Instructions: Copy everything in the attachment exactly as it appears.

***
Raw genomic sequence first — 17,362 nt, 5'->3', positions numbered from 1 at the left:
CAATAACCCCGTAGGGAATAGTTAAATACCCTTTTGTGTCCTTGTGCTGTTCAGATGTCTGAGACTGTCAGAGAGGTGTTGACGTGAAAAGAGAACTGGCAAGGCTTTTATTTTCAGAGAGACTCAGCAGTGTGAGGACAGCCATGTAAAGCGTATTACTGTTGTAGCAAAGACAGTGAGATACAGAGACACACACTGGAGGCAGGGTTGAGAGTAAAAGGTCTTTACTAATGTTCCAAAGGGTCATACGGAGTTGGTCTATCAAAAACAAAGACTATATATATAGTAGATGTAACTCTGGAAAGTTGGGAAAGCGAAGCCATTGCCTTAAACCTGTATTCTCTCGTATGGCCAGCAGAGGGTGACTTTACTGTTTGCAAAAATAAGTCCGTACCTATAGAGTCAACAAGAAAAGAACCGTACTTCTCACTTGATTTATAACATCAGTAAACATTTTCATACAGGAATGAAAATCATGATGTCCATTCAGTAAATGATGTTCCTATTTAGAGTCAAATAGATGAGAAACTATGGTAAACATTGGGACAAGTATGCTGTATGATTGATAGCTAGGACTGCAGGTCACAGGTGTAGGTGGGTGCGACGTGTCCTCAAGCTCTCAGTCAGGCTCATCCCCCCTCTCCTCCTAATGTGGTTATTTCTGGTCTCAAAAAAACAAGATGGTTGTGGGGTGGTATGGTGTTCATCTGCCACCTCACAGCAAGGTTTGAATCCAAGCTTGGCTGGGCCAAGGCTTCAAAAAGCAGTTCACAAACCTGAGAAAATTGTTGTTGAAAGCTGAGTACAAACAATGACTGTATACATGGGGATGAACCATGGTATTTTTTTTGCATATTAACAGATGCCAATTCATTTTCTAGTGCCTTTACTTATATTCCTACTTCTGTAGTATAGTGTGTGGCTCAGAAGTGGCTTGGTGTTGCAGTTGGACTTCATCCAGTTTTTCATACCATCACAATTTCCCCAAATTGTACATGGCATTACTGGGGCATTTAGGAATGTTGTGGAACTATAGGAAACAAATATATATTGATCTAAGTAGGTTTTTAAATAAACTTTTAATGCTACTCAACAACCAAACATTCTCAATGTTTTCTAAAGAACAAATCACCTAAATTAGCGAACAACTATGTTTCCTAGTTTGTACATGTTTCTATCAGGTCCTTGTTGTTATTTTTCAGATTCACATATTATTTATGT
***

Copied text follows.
Raw genomic sequence first — 17,362 nt, 5'->3', positions numbered from 1 at the left:
CAATAACCCCGTAGGGAATAGTTAAATACCCTTTTGTGTCCTTGTGCTGTTCAGATGTCTGAGACTGTCAGAGAGGTGTTGACGTGAAAAGAGAACTGGCAAGGCTTTTATTTTCAGAGAGACTCAGCAGTGTGAGGACAGCCATGTAAAGCGTATTACTGTTGTAGCAAAGACAGTGAGATACAGAGACACACACTGGAGGCAGGGTTGAGAGTAAAAGGTCTTTACTAATGTTCCAAAGGGTCATACGGAGTTGGTCTATCAAAAACAAAGACTATATATATAGTAGATGTAACTCTGGAAAGTTGGGAAAGCGAAGCCATTGCCTTAAACCTGTATTCTCTCGTATGGCCAGCAGAGGGTGACTTTACTGTTTGCAAAAATAAGTCCGTACCTATAGAGTCAACAAGAAAAGAACCGTACTTCTCACTTGATTTATAACATCAGTAAACATTTTCATACAGGAATGAAAATCATGATGTCCATTCAGTAAATGATGTTCCTATTTAGAGTCAAATAGATGAGAAACTATGGTAAACATTGGGACAAGTATGCTGTATGATTGATAGCTAGGACTGCAGGTCACAGGTGTAGGTGGGTGCGACGTGTCCTCAAGCTCTCAGTCAGGCTCATCCCCCCTCTCCTCCTAATGTGGTTATTTCTGGTCTCAAAAAAACAAGATGGTTGTGGGGTGGTATGGTGTTCATCTGCCACCTCACAGCAAGGTTTGAATCCAAGCTTGGCTGGGCCAAGGCTTCAAAAAGCAGTTCACAAACCTGAGAAAATTGTTGTTGAAAGCTGAGTACAAACAATGACTGTATACATGGGGATGAACCATGGTATTTTTTTTGCATATTAACAGATGCCAATTCATTTTCTAGTGCCTTTACTTATATTCCTACTTCTGTAGTATAGTGTGTGGCTCAGAAGTGGCTTGGTGTTGCAGTTGGACTTCATCCAGTTTTTCATACCATCACAATTTCCCCAAATTGTACATGGCATTACTGGGGCATTTAGGAATGTTGTGGAACTATAGGAAACAAATATATATTGATCTAAGTAGGTTTTTAAATAAACTTTTAATGCTACTCAACAACCAAACATTCTCAATGTTTTCTAAAGAACAAATCACCTAAATTAGCGAACAACTATGTTTCCTAGTTTGTACATGTTTCTATCAGGTCCTTGTTGTTATTTTTCAGATTCACATATTATTTATGT